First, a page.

clip_image004
The steps involved are following:

Step 1: The WCF Service authenticates and registers with the Relayed Service using the namespace and Provider keys.

Step 2: The Client authenticates with the Relay Service

Step 3: Client invokes a method using the Relay Service

Step 4: The Relay Service redirects the call to the registered WCF service.

Hybrid Mode Connectivity

In the Hybrid way of connectivity the client can communicate directly to the service. First the client connectivity starts as Relayed as usual and then if there is possibility of connecting directly to the service it will be provided.

Summary

In this article we have discussed the various WCF exposing methods in Windows Azure like web role, worker role and through AppFabric Service Bus.

Posted in Azure | Tagged: , , , | Leave a Comment »

Worker Role Detailed

Posted by JP on October 14, 2011

In this article we can summarize the points on Worker role deployed in previous article.

Virtual Machine Size

The virtual machine size provides the resource capacity of the virtual machine. The parameters varying with virtual machine size are:

  • CPU Speed
  • Memory (RAM)
  • Instance Storage (Hard Disk)
  • I/O Performance

The sizes for virtual machine are:

  • Extra Small
  • Small
  • Medium
  • Large
  • Extra Large

The cost of billing will be varying depending on the virtual machine size.

The ServiceDefinition.csdef file can be used to specify the VM size.

<?xml version=”1.0″ encoding=”utf-8″?>

<ServiceDefinition name=”WorkerRoleExample” xmlns=”http://schemas.microsoft.com/ServiceHosting/2008/10/ServiceDefinition”&gt;

<WorkerRole name=”WorkerRole1″ vmsize=”Small”>

<Imports>

<Import moduleName=”Diagnostics” />

</Imports>

</WorkerRole>

</ServiceDefinition>

Instance Count

The number of instances of the Worker role can be specified using the instance count option. The number of instances will be managed by a Load Balancer automatically by the cloud.

The ServiceConfiguration.cscfg file can be used to specify the instance count.

<?xml version=”1.0″ encoding=”utf-8″?>

<ServiceConfiguration serviceName=”WorkerRoleExample” xmlns=”http://schemas.microsoft.com/ServiceHosting/2008/10/ServiceConfiguration&#8221; osFamily=”1″ osVersion=”*”>

<Role name=”WorkerRole1″>

<Instances count=”1″ />

<ConfigurationSettings>

<Setting name=”Microsoft.WindowsAzure.Plugins.Diagnostics.ConnectionString” value=”UseDevelopmentStorage=true” />

</ConfigurationSettings>

</Role>

</ServiceConfiguration>

Locating the files

From the solution explorer we can locate the files as shown below:

clip_image002

Deleting the Worker Role

As mentioned in the previous article, any computing hours excess of the trial limit will be charged. So we need to ensure that the instances are stopped and deleted. The steps are depicted below:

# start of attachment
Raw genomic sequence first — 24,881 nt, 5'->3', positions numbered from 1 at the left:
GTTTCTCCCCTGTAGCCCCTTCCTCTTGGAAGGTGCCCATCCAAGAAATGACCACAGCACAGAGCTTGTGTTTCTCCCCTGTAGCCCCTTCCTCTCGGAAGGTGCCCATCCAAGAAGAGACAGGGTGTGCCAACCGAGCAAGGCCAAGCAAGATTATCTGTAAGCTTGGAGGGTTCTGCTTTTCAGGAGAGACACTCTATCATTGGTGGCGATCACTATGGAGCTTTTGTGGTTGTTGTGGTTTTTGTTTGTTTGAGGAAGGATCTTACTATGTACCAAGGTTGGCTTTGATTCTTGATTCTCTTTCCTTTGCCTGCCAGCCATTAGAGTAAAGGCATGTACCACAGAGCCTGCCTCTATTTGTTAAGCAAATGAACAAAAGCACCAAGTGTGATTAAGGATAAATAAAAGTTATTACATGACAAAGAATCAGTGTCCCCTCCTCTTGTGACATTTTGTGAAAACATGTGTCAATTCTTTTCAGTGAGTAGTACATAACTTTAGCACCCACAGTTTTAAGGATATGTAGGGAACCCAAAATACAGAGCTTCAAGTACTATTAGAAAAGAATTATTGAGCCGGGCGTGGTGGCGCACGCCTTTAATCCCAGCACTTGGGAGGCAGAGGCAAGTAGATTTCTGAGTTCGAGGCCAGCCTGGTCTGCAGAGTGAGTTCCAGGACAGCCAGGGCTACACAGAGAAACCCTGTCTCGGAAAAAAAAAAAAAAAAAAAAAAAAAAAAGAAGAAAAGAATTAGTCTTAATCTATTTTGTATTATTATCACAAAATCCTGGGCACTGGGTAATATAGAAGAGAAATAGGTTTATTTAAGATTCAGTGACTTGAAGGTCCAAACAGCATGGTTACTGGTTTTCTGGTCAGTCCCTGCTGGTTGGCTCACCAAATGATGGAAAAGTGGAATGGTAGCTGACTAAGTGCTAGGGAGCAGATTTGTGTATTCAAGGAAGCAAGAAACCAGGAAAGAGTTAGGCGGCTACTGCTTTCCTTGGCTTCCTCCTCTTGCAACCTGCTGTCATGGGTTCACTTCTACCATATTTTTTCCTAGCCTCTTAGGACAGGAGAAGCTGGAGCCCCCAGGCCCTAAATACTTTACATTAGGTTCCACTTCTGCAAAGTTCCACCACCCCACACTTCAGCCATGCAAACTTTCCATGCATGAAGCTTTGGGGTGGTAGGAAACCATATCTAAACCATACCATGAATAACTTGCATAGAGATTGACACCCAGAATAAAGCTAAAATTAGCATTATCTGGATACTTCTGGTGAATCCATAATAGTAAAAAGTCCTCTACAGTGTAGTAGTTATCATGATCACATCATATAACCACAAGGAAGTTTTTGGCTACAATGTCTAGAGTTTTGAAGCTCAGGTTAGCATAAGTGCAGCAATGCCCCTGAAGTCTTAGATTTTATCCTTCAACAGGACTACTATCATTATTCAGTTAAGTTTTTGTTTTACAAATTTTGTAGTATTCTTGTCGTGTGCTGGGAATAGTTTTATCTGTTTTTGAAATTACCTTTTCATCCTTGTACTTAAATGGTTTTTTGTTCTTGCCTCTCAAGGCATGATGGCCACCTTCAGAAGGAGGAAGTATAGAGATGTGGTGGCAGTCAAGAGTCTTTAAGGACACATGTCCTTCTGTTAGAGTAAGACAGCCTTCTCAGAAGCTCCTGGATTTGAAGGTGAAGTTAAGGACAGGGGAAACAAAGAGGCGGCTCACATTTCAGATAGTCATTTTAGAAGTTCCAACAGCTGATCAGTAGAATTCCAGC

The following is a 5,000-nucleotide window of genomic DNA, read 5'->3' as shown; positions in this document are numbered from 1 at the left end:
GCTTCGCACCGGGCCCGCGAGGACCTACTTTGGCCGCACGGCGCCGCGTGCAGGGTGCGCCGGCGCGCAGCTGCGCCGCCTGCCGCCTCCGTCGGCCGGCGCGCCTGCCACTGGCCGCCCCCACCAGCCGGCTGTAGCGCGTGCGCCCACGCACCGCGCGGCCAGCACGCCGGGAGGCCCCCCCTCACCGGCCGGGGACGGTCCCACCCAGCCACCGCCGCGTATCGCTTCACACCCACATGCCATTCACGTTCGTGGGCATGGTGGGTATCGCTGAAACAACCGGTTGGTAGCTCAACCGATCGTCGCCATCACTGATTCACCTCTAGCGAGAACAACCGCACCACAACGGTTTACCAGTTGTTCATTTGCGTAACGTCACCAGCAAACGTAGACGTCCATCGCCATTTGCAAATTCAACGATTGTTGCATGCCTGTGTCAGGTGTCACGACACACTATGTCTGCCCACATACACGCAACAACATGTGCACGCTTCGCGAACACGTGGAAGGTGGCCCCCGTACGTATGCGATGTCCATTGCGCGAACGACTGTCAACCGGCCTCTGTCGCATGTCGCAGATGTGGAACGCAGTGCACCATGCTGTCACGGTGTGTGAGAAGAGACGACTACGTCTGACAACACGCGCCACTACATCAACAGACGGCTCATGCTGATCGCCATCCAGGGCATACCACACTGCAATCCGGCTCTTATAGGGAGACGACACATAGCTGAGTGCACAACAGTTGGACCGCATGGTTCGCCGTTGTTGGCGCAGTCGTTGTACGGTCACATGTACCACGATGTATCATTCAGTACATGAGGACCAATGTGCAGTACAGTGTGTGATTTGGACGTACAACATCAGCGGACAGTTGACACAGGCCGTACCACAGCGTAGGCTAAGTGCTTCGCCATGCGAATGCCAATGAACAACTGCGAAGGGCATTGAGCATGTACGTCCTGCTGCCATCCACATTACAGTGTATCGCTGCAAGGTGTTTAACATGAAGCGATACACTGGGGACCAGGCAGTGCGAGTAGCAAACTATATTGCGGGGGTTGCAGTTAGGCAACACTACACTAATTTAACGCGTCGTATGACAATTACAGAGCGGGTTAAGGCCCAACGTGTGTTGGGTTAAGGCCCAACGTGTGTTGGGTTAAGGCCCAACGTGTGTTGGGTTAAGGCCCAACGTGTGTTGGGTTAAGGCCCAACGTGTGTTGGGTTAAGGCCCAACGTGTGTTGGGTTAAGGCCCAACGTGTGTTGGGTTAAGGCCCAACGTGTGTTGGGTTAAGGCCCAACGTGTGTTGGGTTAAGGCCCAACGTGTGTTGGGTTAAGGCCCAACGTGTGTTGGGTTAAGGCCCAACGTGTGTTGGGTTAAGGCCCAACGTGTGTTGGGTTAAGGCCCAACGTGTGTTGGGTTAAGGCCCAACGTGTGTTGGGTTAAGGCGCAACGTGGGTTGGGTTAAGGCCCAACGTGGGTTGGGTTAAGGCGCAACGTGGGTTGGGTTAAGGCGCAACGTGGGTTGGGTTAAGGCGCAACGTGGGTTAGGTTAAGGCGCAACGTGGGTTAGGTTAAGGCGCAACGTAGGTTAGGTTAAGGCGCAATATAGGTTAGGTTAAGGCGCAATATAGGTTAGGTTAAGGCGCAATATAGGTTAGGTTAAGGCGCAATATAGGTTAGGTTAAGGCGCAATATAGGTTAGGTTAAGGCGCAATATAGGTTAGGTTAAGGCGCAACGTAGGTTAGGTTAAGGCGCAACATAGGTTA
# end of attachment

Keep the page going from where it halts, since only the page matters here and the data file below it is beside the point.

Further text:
Step 1: Stopping an Instance

Sign in to the Windows Azure Portal, click the Hosted Services link to vie the hosted services and click Stop from the toolbar.

The order of clicking is depicted as sequence.

clip_image004

Step 2: Deleting an Instance

Once the instance is stopped, click on the Delete button to delete the instance. (This is for demonstration and one may keep the instance if it is needed in future)

clip_image006

On clicking the Delete button you will be prompted with a confirmation dialog.

clip_image008

Click on the Yes button for proceeding with the Delete operation. Now you can see the status being changed to Deleting…

clip_image010

After the operation is completed, the above entries are removed from the list. So it confirms the Delete operation.

Posted in Azure | Tagged: , , , | Leave a Comment »

Deploying the Worker Role

Posted by JP on October 14, 2011

After developing the Worker Role, we have to package it and deploy to the cloud. The entire steps in this are:

  • Create Worker Role
  • Create Package
  • Deploy to Cloud

Creating the Worker Role is performed in the previous article. Now we need to do the following steps.

Create Package

For creating the package, right click on the project context menu and click Package.

clip_image002

Now as dialog box will be appearing, leave the default options selected and click the Package button on the dialog.

clip_image004

After performing the packaging, the folder containing package is opened in a new explorer window automatically.

clip_image006

There are two files in the folder as shown above:

  • Configuration File
  • Service Package File

The Configuration file contains the instance count, application setting entries etc.

Deploy to Cloud

The deploying part contains deploying the package file and the configuration file. For deploying the files, we need to sign in to the Windows Azure Portal.

After signing in, click on the New Hosted Service button from the left top panel. The following dialog box appears.

clip_image008

Detailing Input Fields in Dialog Box

The subscription list automatically selects the default subscription (trial).

In the service name text box, enter a name for the service.

In the service URL prefix text box, enter a unique prefix name.

In the region, select an appropriate region of deployment.

Enter an appropriate deployment name in the final text box.

Select Package

Now, we need to specify the Package location and Configuration file. Use the Browse locally… button for these and select the files from your local machine.

After specifying all the inputs, click the Ok button. (In case of instance warning box, click Yes to override it for time being)

Now you can see that the entry is shown as preparing to upload in the list.

clip_image010

Waiting for Upload Operation

We need to wait a few minutes for the upload operation to be completed. After the upload operation is completed the instance will be started.

After all the operations are completed the status will turn to ready as show in the image below: